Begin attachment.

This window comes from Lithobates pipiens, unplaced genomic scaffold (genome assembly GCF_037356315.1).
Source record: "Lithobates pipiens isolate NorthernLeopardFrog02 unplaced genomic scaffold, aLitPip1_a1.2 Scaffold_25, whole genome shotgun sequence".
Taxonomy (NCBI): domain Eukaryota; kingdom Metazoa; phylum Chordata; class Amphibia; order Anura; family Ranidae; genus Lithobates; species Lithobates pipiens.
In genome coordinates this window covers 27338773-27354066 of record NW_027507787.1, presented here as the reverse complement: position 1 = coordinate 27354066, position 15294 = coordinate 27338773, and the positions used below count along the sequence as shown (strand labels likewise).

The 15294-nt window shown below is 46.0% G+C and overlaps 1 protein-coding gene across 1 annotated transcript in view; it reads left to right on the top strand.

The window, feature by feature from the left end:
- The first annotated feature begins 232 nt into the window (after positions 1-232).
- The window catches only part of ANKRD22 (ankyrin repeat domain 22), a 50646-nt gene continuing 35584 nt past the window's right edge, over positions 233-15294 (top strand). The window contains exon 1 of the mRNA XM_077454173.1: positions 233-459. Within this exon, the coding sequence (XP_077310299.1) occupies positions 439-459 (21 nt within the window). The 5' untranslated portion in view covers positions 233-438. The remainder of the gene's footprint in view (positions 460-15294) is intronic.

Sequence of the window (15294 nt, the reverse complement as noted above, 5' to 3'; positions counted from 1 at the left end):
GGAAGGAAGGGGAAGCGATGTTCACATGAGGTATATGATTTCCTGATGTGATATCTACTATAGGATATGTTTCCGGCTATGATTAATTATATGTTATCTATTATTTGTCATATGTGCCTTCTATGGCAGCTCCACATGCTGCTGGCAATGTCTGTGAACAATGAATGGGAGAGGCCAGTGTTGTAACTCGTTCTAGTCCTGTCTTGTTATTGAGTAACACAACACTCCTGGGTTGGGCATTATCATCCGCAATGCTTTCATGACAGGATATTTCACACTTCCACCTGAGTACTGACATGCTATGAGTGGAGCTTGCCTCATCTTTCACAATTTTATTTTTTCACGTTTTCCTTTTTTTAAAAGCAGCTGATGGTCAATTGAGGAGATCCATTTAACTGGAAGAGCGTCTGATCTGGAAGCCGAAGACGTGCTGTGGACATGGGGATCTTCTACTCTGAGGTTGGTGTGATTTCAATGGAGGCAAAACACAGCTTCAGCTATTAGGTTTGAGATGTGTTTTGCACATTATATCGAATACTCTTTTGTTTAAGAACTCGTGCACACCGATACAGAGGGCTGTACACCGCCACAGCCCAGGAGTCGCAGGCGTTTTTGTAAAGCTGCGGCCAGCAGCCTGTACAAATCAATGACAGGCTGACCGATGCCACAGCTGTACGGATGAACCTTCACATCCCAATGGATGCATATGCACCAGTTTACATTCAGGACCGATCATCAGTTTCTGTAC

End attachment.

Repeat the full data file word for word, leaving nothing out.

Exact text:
This window comes from Lithobates pipiens, unplaced genomic scaffold (genome assembly GCF_037356315.1).
Source record: "Lithobates pipiens isolate NorthernLeopardFrog02 unplaced genomic scaffold, aLitPip1_a1.2 Scaffold_25, whole genome shotgun sequence".
Taxonomy (NCBI): domain Eukaryota; kingdom Metazoa; phylum Chordata; class Amphibia; order Anura; family Ranidae; genus Lithobates; species Lithobates pipiens.
In genome coordinates this window covers 27338773-27354066 of record NW_027507787.1, presented here as the reverse complement: position 1 = coordinate 27354066, position 15294 = coordinate 27338773, and the positions used below count along the sequence as shown (strand labels likewise).

The 15294-nt window shown below is 46.0% G+C and overlaps 1 protein-coding gene across 1 annotated transcript in view; it reads left to right on the top strand.

The window, feature by feature from the left end:
- The first annotated feature begins 232 nt into the window (after positions 1-232).
- The window catches only part of ANKRD22 (ankyrin repeat domain 22), a 50646-nt gene continuing 35584 nt past the window's right edge, over positions 233-15294 (top strand). The window contains exon 1 of the mRNA XM_077454173.1: positions 233-459. Within this exon, the coding sequence (XP_077310299.1) occupies positions 439-459 (21 nt within the window). The 5' untranslated portion in view covers positions 233-438. The remainder of the gene's footprint in view (positions 460-15294) is intronic.

Sequence of the window (15294 nt, the reverse complement as noted above, 5' to 3'; positions counted from 1 at the left end):
GGAAGGAAGGGGAAGCGATGTTCACATGAGGTATATGATTTCCTGATGTGATATCTACTATAGGATATGTTTCCGGCTATGATTAATTATATGTTATCTATTATTTGTCATATGTGCCTTCTATGGCAGCTCCACATGCTGCTGGCAATGTCTGTGAACAATGAATGGGAGAGGCCAGTGTTGTAACTCGTTCTAGTCCTGTCTTGTTATTGAGTAACACAACACTCCTGGGTTGGGCATTATCATCCGCAATGCTTTCATGACAGGATATTTCACACTTCCACCTGAGTACTGACATGCTATGAGTGGAGCTTGCCTCATCTTTCACAATTTTATTTTTTCACGTTTTCCTTTTTTTAAAAGCAGCTGATGGTCAATTGAGGAGATCCATTTAACTGGAAGAGCGTCTGATCTGGAAGCCGAAGACGTGCTGTGGACATGGGGATCTTCTACTCTGAGGTTGGTGTGATTTCAATGGAGGCAAAACACAGCTTCAGCTATTAGGTTTGAGATGTGTTTTGCACATTATATCGAATACTCTTTTGTTTAAGAACTCGTGCACACCGATACAGAGGGCTGTACACCGCCACAGCCCAGGAGTCGCAGGCGTTTTTGTAAAGCTGCGGCCAGCAGCCTGTACAAATCAATGACAGGCTGACCGATGCCACAGCTGTACGGATGAACCTTCACATCCCAATGGATGCATATGCACCAGTTTACATTCAGGACCGATCATCAGTTTCTGTAC